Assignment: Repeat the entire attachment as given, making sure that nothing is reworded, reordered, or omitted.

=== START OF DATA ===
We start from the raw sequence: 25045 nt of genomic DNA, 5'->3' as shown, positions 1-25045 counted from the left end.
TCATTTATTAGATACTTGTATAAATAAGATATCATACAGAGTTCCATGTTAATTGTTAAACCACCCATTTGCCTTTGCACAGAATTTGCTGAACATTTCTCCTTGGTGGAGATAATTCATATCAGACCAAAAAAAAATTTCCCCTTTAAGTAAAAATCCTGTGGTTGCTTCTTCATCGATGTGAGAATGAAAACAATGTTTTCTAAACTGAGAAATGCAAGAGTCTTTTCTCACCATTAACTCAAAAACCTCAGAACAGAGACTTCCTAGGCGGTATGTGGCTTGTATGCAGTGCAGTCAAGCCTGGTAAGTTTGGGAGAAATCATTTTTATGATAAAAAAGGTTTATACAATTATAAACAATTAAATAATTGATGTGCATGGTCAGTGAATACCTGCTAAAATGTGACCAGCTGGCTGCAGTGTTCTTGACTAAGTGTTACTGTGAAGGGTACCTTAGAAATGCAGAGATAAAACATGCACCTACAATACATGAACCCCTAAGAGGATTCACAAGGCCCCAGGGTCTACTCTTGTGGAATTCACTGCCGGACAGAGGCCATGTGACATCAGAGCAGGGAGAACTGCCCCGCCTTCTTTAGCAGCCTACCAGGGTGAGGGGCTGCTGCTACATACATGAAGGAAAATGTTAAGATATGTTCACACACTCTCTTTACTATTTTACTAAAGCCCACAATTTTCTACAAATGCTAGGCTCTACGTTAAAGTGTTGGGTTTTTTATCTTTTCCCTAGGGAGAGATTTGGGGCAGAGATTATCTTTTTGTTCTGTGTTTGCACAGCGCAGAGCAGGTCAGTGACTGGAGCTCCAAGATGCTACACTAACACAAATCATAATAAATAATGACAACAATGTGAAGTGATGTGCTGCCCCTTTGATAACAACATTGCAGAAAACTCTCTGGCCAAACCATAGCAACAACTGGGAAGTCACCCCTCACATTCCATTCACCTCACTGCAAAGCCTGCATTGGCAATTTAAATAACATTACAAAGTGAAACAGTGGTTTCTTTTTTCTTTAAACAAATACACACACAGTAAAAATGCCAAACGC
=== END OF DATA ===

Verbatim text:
We start from the raw sequence: 25045 nt of genomic DNA, 5'->3' as shown, positions 1-25045 counted from the left end.
TCATTTATTAGATACTTGTATAAATAAGATATCATACAGAGTTCCATGTTAATTGTTAAACCACCCATTTGCCTTTGCACAGAATTTGCTGAACATTTCTCCTTGGTGGAGATAATTCATATCAGACCAAAAAAAAATTTCCCCTTTAAGTAAAAATCCTGTGGTTGCTTCTTCATCGATGTGAGAATGAAAACAATGTTTTCTAAACTGAGAAATGCAAGAGTCTTTTCTCACCATTAACTCAAAAACCTCAGAACAGAGACTTCCTAGGCGGTATGTGGCTTGTATGCAGTGCAGTCAAGCCTGGTAAGTTTGGGAGAAATCATTTTTATGATAAAAAAGGTTTATACAATTATAAACAATTAAATAATTGATGTGCATGGTCAGTGAATACCTGCTAAAATGTGACCAGCTGGCTGCAGTGTTCTTGACTAAGTGTTACTGTGAAGGGTACCTTAGAAATGCAGAGATAAAACATGCACCTACAATACATGAACCCCTAAGAGGATTCACAAGGCCCCAGGGTCTACTCTTGTGGAATTCACTGCCGGACAGAGGCCATGTGACATCAGAGCAGGGAGAACTGCCCCGCCTTCTTTAGCAGCCTACCAGGGTGAGGGGCTGCTGCTACATACATGAAGGAAAATGTTAAGATATGTTCACACACTCTCTTTACTATTTTACTAAAGCCCACAATTTTCTACAAATGCTAGGCTCTACGTTAAAGTGTTGGGTTTTTTATCTTTTCCCTAGGGAGAGATTTGGGGCAGAGATTATCTTTTTGTTCTGTGTTTGCACAGCGCAGAGCAGGTCAGTGACTGGAGCTCCAAGATGCTACACTAACACAAATCATAATAAATAATGACAACAATGTGAAGTGATGTGCTGCCCCTTTGATAACAACATTGCAGAAAACTCTCTGGCCAAACCATAGCAACAACTGGGAAGTCACCCCTCACATTCCATTCACCTCACTGCAAAGCCTGCATTGGCAATTTAAATAACATTACAAAGTGAAACAGTGGTTTCTTTTTTCTTTAAACAAATACACACACAGTAAAAATGCCAAACGC